For those of you in the Boston area, my friend and colleague Rebecca Thorndike Breeze, a recovering academic and awesome writer, describes some resources for writers.
George Gissing [Public domain], via Wikimedia Commons
January 9, 2015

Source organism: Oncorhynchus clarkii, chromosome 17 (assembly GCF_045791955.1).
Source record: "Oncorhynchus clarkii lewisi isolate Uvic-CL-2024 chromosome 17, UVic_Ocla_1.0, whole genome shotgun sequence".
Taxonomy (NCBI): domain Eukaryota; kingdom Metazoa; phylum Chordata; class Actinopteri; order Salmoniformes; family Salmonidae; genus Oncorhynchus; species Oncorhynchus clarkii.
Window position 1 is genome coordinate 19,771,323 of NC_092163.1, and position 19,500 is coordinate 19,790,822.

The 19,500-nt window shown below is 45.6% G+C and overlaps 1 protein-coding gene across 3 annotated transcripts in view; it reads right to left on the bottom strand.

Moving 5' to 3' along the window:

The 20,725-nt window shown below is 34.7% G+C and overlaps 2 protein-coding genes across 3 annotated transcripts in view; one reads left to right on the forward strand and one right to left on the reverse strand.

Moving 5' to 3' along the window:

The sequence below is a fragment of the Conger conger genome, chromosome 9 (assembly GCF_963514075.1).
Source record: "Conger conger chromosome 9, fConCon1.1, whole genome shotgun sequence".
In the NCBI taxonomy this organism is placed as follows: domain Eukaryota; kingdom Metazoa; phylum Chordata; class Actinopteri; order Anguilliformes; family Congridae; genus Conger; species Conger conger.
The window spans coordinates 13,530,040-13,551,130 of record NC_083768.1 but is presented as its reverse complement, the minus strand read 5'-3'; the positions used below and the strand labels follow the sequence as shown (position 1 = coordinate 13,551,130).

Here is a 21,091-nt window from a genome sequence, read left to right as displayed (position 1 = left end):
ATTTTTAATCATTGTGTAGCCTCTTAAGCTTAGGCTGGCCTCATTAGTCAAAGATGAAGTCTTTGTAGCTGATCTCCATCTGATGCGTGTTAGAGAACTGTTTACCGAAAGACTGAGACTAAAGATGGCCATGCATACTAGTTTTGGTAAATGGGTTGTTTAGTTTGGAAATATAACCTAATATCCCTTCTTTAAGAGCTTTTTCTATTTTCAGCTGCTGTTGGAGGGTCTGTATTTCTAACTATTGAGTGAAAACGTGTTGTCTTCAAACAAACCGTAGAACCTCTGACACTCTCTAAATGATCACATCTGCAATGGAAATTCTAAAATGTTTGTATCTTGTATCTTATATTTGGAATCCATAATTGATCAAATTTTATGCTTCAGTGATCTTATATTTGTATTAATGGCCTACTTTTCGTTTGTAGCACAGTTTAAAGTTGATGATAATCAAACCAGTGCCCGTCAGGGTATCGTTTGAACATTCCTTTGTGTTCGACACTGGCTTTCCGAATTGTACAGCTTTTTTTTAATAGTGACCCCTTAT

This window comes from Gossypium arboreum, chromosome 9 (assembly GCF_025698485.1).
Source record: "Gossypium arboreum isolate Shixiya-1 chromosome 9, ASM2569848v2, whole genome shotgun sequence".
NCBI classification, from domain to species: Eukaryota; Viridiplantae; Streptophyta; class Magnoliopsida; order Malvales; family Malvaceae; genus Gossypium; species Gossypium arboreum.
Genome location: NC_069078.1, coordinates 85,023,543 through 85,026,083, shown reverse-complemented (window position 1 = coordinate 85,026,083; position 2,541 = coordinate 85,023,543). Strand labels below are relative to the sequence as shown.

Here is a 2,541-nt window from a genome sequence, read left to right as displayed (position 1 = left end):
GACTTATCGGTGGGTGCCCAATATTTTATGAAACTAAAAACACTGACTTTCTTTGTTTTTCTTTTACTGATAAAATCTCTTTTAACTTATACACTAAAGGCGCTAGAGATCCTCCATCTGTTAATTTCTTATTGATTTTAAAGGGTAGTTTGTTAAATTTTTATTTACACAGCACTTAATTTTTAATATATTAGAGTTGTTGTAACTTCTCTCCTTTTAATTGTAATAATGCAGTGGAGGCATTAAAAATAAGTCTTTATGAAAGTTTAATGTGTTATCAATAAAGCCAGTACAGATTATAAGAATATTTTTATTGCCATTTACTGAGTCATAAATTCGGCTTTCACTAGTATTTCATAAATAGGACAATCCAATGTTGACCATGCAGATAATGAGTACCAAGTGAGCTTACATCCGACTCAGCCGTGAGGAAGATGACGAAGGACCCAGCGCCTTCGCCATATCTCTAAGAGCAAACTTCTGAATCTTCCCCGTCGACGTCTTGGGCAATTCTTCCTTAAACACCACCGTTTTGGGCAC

Grub Street doesn’t exist any more — as an actual street — and it hasn’t done so for well over a century. But Grub Street has, and still does, exist as a certain kind of ethos. By the time George Gissing wrote New Grub Street in the early 1890s, “Grub Street” stood for “hack writing” — in other words, writing for pay, or writing “to get one’s bread,” as they used to say. Gissing’s novel dramatizes the cultural split between “high culture” and “mass culture” as it tells the story of two very different writers: an idealistic novelist who writes for art’s sake, with very little success, and a cynical journalist who writes for money and as the market dictates. It’s a good novel — and a great example of British naturalism — though I like The Odd Women
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